The Fred Hutch Biostatics Program hosts weekly seminars featuring presentations by Fred Hutch and outside scientists to share their latest developments and recent research. Each seminar includes an hour-long presentation and discussion during which speakers showcase their work and findings.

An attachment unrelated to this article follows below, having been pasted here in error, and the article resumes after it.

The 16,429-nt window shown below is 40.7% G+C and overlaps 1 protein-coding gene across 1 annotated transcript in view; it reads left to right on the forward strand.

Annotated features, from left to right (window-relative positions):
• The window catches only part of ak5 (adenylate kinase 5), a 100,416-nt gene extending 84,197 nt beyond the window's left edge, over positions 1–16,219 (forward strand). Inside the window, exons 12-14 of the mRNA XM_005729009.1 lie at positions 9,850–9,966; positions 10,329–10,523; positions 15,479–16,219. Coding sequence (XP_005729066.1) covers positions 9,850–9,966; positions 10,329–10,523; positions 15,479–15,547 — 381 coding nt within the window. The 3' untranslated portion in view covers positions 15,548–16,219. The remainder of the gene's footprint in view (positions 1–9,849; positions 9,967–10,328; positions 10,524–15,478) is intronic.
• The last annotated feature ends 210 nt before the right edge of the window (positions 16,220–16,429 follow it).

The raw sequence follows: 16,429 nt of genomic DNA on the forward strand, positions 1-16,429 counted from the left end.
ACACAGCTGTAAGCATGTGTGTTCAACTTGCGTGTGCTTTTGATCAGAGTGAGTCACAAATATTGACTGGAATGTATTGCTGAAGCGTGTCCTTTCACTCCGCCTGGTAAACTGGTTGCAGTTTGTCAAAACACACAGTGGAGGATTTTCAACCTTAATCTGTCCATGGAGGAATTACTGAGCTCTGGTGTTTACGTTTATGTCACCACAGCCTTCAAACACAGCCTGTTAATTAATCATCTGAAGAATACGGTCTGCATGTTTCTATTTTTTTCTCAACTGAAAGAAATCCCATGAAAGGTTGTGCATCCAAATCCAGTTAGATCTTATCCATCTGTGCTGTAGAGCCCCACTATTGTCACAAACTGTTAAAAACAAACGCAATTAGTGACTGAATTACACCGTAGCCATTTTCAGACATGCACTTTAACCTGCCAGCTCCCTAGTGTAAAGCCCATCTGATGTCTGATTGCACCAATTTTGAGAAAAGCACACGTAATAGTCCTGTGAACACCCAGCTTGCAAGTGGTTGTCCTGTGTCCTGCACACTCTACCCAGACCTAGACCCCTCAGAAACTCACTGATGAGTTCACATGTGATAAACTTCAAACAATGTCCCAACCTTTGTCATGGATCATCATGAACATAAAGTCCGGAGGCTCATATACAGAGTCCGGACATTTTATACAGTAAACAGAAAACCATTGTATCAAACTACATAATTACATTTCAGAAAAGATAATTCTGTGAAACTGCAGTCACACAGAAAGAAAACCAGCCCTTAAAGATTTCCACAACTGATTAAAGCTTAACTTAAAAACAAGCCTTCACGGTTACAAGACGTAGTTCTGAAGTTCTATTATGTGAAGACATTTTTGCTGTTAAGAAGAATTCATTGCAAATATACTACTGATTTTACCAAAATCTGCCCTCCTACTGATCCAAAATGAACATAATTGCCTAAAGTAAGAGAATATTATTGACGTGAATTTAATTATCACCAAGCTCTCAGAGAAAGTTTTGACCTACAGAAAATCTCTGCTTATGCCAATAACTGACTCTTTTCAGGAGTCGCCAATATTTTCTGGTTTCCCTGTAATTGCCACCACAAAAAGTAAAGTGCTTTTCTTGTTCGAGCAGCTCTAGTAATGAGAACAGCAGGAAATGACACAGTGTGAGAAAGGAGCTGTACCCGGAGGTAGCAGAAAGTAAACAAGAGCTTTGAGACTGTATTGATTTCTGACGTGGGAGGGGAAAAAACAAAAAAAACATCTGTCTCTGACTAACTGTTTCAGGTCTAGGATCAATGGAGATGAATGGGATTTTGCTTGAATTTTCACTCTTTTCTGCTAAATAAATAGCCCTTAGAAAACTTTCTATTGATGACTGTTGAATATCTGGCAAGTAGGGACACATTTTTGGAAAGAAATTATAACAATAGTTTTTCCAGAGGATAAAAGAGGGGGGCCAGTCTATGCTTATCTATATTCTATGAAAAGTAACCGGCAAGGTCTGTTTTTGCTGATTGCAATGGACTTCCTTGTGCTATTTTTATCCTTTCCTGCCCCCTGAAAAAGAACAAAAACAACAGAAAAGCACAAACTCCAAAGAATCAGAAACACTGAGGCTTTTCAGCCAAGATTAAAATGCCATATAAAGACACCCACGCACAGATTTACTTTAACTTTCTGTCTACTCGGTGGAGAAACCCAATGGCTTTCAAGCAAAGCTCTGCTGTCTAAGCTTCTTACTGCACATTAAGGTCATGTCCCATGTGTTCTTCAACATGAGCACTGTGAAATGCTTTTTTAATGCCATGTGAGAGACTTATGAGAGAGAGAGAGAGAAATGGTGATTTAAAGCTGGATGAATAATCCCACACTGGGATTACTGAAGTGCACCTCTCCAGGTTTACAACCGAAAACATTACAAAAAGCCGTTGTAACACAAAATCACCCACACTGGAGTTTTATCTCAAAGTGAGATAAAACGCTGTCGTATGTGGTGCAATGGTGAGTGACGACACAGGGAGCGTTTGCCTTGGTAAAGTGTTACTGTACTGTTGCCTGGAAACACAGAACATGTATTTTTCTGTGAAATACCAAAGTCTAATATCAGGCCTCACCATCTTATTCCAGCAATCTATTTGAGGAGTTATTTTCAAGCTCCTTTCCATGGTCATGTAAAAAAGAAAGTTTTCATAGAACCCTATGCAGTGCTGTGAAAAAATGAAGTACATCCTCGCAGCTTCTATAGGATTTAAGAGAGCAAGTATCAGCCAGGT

Building and expanding on principles of statistics, machine learning, and the sciences, we propose the predictability, computability, and stability (PCS) framework for veridical data science. Our framework is comprised of both a workflow and documentation and aims to provide responsible, reliable, reproducible, and transparent results across the entire data science life cycle. The PCS workflow uses predictability as a reality check and considers the importance of computation in data collection/storage and algorithm design. It augments predictability and computability with an overarching stability principle for the data science life cycle. Stability expands on statistical uncertainty considerations to assess how human judgment calls impact data results through data and model/algorithm perturbations. We develop inference procedures that build on PCS, namely PCS perturbation intervals and PCS hypothesis testing, to investigate the stability of data results relative to problem formulation, data cleaning, modeling decisions, and interpretations. Moreover, we propose PCS documentation based on R Markdown or Jupyter Notebook, with publicly available, reproducible codes and narratives to back up human choices made throughout an analysis. The PCS framework will be illustrated through the design of iterative random forests (iRF) and the application of iRF in two biomedical projects.